How to Select Optimal Positioning Equipment for Laser Direct- Write Processes

How to Select Optimal Positioning Equipment for Laser Direct-Write Processes


By: Brett Heintz, Applications Engineer, Aerotech Inc.

Choosing the optimal automation equipment for a given process requires a thorough understanding of the process parameters and the effects of positioning errors on the results. Recent advances in laser direct-write applications provide an excellent example of selecting the optimal positioning equipment based on process parameters. In general, the laser direct-write process consists of a laser source, focusing optics and motion subsystem to position the substrate under the beam (Figure 1). Traditionally, this process has been used by researchers to write waveguides, fiber Bragg gratings, directional couplers, etc., in fused silica substrates
using UV lasers [1]. In industry, the process has been used to successfully manufacture coupling devices for optical alignment in optoelectronic devices and manufacture wearable augmented reality lenses. Current applications of direct waveguide writing have demonstrated the ability to write waveguides, transparent to the human eye, just below and on the surface of Corning Gorilla Glass used for mobile phone displays [2]. Surface plasmon sensors written on the display have the potential to be used for bio-sensing and gas detection. while Mach-Zehnder interferometers can be used for temperature sensing [3].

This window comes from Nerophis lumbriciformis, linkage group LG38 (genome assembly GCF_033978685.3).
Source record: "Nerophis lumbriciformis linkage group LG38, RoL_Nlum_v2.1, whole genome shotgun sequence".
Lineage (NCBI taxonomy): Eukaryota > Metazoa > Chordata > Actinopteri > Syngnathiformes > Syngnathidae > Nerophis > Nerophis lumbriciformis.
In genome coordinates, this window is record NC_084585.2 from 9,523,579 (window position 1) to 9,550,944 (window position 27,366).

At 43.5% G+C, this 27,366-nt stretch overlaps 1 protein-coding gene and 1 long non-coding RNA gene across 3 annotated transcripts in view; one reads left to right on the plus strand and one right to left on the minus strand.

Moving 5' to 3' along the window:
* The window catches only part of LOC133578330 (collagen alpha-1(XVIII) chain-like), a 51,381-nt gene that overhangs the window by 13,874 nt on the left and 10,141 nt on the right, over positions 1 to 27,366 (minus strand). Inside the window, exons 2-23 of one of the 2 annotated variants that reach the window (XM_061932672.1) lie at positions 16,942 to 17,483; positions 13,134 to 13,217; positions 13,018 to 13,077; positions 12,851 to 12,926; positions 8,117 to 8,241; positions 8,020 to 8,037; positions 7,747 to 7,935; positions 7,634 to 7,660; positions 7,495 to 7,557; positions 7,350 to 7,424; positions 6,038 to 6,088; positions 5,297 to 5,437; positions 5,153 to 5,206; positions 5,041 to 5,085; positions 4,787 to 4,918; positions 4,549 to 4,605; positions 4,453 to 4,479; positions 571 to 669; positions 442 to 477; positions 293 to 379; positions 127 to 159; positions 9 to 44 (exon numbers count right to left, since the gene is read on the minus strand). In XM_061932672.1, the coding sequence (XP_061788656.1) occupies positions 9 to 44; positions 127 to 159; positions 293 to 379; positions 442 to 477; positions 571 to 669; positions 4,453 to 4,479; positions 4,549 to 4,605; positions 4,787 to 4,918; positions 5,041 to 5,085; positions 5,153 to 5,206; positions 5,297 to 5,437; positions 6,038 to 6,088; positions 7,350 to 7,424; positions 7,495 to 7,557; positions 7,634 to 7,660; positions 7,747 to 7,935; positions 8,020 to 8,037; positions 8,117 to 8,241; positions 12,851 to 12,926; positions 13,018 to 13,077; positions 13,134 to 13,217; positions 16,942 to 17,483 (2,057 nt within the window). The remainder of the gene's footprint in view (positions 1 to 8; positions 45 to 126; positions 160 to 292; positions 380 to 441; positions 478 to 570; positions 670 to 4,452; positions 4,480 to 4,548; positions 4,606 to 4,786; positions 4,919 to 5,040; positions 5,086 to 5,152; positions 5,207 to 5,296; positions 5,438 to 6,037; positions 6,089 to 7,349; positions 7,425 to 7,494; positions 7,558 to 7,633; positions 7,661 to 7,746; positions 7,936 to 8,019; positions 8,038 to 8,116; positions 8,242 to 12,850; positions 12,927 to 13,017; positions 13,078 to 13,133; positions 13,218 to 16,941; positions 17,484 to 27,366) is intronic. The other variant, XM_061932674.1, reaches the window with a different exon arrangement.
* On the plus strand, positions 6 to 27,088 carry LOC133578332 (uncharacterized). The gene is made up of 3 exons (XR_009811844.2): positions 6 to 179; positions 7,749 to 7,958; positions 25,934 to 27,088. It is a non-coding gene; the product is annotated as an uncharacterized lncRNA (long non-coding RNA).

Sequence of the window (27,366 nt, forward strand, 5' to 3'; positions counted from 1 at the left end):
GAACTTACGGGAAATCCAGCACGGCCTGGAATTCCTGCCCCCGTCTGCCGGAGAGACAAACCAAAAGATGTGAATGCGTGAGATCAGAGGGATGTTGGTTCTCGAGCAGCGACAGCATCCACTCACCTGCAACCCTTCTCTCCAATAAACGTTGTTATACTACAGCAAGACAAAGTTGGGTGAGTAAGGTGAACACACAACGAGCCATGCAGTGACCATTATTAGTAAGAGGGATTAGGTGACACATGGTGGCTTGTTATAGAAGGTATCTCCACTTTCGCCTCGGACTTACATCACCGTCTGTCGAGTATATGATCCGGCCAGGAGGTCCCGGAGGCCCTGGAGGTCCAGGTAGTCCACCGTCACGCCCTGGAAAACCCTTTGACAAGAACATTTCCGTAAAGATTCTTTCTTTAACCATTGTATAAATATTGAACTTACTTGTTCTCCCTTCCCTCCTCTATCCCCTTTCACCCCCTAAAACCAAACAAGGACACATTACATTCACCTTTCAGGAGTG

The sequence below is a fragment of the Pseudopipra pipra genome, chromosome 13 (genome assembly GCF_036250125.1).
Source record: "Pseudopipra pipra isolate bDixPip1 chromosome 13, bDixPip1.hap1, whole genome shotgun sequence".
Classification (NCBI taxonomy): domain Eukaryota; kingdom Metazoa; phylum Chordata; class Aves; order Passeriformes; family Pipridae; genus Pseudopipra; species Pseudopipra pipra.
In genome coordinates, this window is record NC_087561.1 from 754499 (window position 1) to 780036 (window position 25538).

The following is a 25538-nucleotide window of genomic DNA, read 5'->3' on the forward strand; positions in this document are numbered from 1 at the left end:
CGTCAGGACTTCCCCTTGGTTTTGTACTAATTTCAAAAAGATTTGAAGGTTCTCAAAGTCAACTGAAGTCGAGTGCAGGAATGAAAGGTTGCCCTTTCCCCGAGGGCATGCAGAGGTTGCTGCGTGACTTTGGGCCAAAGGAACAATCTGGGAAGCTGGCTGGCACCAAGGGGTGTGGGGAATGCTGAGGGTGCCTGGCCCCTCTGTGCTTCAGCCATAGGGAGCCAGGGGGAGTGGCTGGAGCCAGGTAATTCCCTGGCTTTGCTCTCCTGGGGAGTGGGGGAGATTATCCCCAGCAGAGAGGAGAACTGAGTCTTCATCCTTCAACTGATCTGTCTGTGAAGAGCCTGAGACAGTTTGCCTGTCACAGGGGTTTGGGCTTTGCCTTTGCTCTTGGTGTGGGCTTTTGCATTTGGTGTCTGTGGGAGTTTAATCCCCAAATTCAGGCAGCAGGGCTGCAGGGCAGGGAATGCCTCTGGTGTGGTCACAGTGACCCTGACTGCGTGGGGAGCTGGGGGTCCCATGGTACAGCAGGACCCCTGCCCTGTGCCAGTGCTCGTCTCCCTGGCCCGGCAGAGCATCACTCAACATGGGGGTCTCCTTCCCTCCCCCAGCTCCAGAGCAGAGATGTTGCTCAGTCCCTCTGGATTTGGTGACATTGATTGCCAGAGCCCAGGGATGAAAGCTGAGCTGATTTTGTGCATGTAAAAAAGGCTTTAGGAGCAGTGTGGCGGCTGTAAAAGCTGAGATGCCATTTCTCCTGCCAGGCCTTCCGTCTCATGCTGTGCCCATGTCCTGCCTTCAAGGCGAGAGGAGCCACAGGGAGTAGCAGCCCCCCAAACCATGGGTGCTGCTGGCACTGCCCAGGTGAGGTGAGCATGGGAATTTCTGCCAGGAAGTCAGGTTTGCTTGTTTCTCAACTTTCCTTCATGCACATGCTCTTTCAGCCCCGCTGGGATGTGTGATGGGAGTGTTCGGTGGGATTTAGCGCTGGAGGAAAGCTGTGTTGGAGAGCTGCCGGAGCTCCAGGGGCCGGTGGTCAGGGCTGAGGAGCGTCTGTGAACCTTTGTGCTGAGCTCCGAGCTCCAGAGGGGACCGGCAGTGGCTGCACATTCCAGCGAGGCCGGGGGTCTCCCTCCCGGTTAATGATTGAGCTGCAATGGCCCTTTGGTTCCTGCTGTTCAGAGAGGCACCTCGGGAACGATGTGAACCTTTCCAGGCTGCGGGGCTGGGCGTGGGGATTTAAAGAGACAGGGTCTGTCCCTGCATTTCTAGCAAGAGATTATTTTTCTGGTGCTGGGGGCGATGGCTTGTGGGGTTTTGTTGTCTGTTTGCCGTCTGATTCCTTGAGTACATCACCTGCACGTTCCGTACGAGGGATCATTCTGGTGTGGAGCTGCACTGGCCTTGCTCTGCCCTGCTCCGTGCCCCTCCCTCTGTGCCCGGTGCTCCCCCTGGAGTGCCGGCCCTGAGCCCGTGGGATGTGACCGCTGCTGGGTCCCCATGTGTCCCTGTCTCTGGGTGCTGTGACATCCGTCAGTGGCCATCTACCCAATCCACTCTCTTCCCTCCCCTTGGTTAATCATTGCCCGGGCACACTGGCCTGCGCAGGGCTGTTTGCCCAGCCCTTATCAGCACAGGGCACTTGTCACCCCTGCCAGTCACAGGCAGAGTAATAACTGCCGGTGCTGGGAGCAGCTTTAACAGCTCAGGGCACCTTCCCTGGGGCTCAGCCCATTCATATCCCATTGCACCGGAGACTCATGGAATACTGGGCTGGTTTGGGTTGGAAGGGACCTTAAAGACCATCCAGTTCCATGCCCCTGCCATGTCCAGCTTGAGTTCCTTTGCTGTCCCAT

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Figure 1: In a typical laser-direct write setup, XY motion is usually below the substrate. Z (focal motion) may be below the substrate or attached to the objective, depending on process requirements.

To choose the optimal motion subsystem for inscribing waveguides into mobile phone displays, the process parameters and application goals must be considered. First, the waveguides must be low loss. The wavelength loss of the inscribed waveguides depends directly on the energy density absorbed during the direct write process [3]. Therefore, pulse placement relative to other pulses must be controllable. Synchronizing the pulses to the positioning equipment can be done by relying on the velocity stability of the translation stages under a fixed firing frequency. However, velocity instabilities will cause pulse positioning errors and the user will be forced to program the velocities based on the firing frequency. Rather than rely on the velocity stability of the mechanics, the calibrated encoder position of the mechanics can be used to trigger the laser pulse at the desired location in one, two, or three dimensions with nanosecond latencies from the motion system controls. This allows the user to easily program the motion profile without worrying about pulse placement inconsistencies throughout two-dimensional or